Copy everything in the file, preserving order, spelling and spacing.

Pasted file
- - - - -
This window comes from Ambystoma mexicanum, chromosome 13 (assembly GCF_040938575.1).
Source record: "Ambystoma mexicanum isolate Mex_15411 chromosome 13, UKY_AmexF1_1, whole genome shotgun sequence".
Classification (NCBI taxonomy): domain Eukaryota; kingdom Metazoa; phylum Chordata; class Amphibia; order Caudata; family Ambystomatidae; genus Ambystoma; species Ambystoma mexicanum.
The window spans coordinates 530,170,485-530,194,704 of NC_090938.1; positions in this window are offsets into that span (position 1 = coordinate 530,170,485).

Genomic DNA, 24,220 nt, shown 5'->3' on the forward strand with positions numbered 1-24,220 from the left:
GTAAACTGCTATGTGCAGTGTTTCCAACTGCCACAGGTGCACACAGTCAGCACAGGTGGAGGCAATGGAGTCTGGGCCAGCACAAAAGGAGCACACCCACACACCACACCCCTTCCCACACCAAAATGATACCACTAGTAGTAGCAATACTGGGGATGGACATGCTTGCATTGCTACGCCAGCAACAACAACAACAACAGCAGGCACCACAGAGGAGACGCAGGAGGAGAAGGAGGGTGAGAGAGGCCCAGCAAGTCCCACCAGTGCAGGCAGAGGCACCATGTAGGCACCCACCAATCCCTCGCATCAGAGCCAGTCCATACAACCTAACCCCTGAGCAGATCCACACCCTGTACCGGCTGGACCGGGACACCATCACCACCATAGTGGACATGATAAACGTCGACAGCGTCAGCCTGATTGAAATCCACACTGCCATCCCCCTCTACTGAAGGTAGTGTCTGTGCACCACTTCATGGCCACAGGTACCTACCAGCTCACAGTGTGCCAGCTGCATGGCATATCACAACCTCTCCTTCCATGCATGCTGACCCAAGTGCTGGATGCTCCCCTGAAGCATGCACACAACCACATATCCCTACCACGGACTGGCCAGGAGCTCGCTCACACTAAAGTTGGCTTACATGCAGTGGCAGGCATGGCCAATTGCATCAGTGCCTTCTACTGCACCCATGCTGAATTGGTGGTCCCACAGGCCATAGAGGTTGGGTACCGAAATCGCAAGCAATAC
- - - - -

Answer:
This window comes from Ambystoma mexicanum, chromosome 13 (assembly GCF_040938575.1).
Source record: "Ambystoma mexicanum isolate Mex_15411 chromosome 13, UKY_AmexF1_1, whole genome shotgun sequence".
Classification (NCBI taxonomy): domain Eukaryota; kingdom Metazoa; phylum Chordata; class Amphibia; order Caudata; family Ambystomatidae; genus Ambystoma; species Ambystoma mexicanum.
The window spans coordinates 530,170,485-530,194,704 of NC_090938.1; positions in this window are offsets into that span (position 1 = coordinate 530,170,485).

Genomic DNA, 24,220 nt, shown 5'->3' on the forward strand with positions numbered 1-24,220 from the left:
GTAAACTGCTATGTGCAGTGTTTCCAACTGCCACAGGTGCACACAGTCAGCACAGGTGGAGGCAATGGAGTCTGGGCCAGCACAAAAGGAGCACACCCACACACCACACCCCTTCCCACACCAAAATGATACCACTAGTAGTAGCAATACTGGGGATGGACATGCTTGCATTGCTACGCCAGCAACAACAACAACAACAGCAGGCACCACAGAGGAGACGCAGGAGGAGAAGGAGGGTGAGAGAGGCCCAGCAAGTCCCACCAGTGCAGGCAGAGGCACCATGTAGGCACCCACCAATCCCTCGCATCAGAGCCAGTCCATACAACCTAACCCCTGAGCAGATCCACACCCTGTACCGGCTGGACCGGGACACCATCACCACCATAGTGGACATGATAAACGTCGACAGCGTCAGCCTGATTGAAATCCACACTGCCATCCCCCTCTACTGAAGGTAGTGTCTGTGCACCACTTCATGGCCACAGGTACCTACCAGCTCACAGTGTGCCAGCTGCATGGCATATCACAACCTCTCCTTCCATGCATGCTGACCCAAGTGCTGGATGCTCCCCTGAAGCATGCACACAACCACATATCCCTACCACGGACTGGCCAGGAGCTCGCTCACACTAAAGTTGGCTTACATGCAGTGGCAGGCATGGCCAATTGCATCAGTGCCTTCTACTGCACCCATGCTGAATTGGTGGTCCCACAGGCCATAGAGGTTGGGTACCGAAATCGCAAGCAATAC